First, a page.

This month on the blog we’re focusing on crowdfunding for filmmakers! If you haven’t checked out the first post in the series, you can read it here.
Believe it or not, Film Sprites PR has its foundations in crowdfunding campaign promotion. Before Sprites began, I had spent the past 2 years networking with indie filmmakers and unofficially helping out by spreading the word about their crowdfunding campaigns. At the time crowdfunding was very much in the early adopter phase. Then, when Sprites started taking on clients, there was a lot of interest from filmmakers who were crowdfunding or were looking to start a crowdfunding campaign. It’s certainly not something I learned about during my PR certification, I can tell you! As a result, Film Sprites PR has assisted many filmmakers around the world with their crowdfunding campaigns (and in some cases with subsequent publicity and digital marketing post-campaign and into VOD release). I also began a position working at Boosted, the e-commerce venture of the Arts Foundation of NZ in February, assisting artists with their crowdfunding campaigns on the Boosted crowdfunding platform.
Over the past 4 years I have been able to see what works in a campaign, what doesn’t, and the commonalities that add up to crowdfunding success and failure. One thing that remains true for every single crowdfunding campaign is this: preparation is vital.
So, how do you need to prepare for your crowdfunding campaign? Check out the steps below:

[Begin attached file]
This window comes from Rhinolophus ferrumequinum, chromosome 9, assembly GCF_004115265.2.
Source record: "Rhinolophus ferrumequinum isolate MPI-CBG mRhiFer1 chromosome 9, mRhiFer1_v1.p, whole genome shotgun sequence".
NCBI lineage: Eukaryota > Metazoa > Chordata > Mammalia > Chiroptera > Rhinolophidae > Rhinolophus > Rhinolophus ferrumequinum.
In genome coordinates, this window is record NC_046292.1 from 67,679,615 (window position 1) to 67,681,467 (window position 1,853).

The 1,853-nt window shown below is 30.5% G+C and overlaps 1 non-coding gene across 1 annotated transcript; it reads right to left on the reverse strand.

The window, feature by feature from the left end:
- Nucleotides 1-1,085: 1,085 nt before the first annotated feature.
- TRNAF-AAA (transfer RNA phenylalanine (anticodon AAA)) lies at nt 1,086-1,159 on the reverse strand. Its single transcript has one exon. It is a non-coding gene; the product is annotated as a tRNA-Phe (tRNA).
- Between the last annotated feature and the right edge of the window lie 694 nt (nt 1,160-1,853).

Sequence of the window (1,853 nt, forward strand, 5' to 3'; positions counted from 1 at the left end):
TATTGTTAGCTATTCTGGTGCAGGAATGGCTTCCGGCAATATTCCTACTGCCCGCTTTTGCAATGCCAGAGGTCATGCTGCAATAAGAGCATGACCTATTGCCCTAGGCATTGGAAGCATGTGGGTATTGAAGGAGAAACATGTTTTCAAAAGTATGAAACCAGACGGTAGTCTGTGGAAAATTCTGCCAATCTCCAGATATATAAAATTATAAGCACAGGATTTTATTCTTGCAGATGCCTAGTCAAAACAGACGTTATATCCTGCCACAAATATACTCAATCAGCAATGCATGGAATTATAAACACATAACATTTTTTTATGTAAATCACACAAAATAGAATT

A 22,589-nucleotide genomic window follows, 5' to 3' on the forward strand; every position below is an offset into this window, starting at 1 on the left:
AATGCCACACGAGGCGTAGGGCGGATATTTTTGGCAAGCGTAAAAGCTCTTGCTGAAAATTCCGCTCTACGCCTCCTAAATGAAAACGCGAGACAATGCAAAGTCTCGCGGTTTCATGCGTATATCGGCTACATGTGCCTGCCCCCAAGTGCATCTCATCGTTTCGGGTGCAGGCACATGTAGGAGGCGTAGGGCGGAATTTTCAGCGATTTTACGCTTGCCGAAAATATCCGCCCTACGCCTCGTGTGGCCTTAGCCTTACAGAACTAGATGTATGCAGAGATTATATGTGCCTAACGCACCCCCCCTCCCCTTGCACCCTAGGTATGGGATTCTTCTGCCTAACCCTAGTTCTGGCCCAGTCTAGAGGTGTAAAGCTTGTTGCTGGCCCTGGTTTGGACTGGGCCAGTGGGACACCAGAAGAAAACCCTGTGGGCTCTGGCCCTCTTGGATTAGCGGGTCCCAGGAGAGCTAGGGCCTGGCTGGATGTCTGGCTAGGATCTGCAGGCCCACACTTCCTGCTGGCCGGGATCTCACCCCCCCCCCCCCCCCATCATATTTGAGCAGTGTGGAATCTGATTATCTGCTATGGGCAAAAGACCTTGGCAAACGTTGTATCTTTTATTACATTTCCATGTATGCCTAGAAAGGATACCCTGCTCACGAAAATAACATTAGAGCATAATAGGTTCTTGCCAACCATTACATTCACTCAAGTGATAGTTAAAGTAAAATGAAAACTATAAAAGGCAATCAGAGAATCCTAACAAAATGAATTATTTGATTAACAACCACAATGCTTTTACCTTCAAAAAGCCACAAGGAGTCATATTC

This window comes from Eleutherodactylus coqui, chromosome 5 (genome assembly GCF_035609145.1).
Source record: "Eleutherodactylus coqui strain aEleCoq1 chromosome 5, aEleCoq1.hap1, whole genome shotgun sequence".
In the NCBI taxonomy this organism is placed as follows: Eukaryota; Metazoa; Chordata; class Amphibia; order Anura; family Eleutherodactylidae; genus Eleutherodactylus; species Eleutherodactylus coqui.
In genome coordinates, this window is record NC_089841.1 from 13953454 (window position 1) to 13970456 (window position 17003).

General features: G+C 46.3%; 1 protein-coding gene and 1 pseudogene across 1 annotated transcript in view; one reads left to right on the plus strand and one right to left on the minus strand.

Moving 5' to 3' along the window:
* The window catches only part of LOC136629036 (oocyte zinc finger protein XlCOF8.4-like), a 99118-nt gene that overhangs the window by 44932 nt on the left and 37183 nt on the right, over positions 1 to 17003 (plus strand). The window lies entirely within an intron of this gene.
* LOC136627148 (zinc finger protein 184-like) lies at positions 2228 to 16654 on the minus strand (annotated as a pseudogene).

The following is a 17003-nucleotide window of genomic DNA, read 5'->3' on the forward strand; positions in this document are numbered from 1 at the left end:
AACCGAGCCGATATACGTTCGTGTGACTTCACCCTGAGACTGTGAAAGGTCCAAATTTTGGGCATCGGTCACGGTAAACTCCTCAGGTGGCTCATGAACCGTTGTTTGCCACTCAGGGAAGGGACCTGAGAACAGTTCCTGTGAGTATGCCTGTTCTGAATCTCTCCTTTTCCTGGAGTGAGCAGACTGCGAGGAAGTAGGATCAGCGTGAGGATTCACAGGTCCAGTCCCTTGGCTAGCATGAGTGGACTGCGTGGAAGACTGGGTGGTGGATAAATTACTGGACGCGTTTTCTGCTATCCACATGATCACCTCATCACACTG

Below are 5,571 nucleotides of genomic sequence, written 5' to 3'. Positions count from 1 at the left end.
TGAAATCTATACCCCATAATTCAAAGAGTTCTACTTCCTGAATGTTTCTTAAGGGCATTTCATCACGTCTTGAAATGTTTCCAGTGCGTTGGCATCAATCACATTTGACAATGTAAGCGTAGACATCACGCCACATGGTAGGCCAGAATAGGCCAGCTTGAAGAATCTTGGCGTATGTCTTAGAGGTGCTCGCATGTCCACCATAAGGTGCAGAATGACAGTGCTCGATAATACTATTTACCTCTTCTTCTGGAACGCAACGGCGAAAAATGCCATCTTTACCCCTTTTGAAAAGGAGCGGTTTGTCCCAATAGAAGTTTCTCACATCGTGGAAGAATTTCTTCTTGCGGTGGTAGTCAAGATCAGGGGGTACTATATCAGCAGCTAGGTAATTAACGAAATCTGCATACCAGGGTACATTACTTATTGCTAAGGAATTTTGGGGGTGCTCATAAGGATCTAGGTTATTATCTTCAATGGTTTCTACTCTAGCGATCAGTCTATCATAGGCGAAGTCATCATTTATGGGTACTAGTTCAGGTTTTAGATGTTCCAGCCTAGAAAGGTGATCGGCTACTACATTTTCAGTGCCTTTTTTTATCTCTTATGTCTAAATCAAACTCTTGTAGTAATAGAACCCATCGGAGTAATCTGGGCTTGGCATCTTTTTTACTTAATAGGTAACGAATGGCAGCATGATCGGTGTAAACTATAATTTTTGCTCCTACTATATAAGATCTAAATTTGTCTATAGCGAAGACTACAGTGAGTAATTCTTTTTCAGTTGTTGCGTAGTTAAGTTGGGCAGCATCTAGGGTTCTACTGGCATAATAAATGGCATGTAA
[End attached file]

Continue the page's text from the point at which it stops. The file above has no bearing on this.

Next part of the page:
Identify your financial goal: you want to secure funds for your filmmaking, but how much do you need? Depending on whether you’re running a campaign to secure funds for pre or post-production, your financial goal may vary. What exactly are the campaign funds going to pay for? It sounds like a no-brainer, but sometimes (especially if you’re new to filmmaking) campaign managers are not entirely sure of how much they really need. Don’t forget- if you’re crowdfunding via a platform where you can offer perks, you need to fit this into your financial projection if you have physical perks which require printing, manufacture and/or posting.
Another thing to take into consideration with your financial projections is whether or not you have other sources of funds available to you. Do you have an angel investor on board? Have you applied for (and been successful with securing) funding from creative arts organizations? If so, what’s your overall budget, and how much will these other sources of funding add to the pot? If they are make up a substantial percentage of your financial goal, it might be worth considering avenues for funding other than crowdfunding to top your funding up, or you may choose to continue but with a conservative crowdfunding target in mind.
Research crowdfunding campaign platforms: thankfully there are now a plethora of crowdfunding campaign platforms available to suit every need and every goal, but sometimes this in itself can be overwhelming! That’s why it’s vital to research crowdfunding campaign platforms…and I’m not just talking a quick skim over the Terms and Conditions! The two main styles of crowdfunding are all-or-nothing (where you have to hit your campaign target to receive funds raised minus the platform’s fee), or flexible (where you receive all funds raised minus the platform’s fee, regardless of whether you hit 100% or not). Find out how much the platform charges percentage-wise for their fee and how this will affect your overall campaign goal. Do they offer consultation sessions, and if so, would you take them up on this? How much project support (both advice and technical support) do they offer?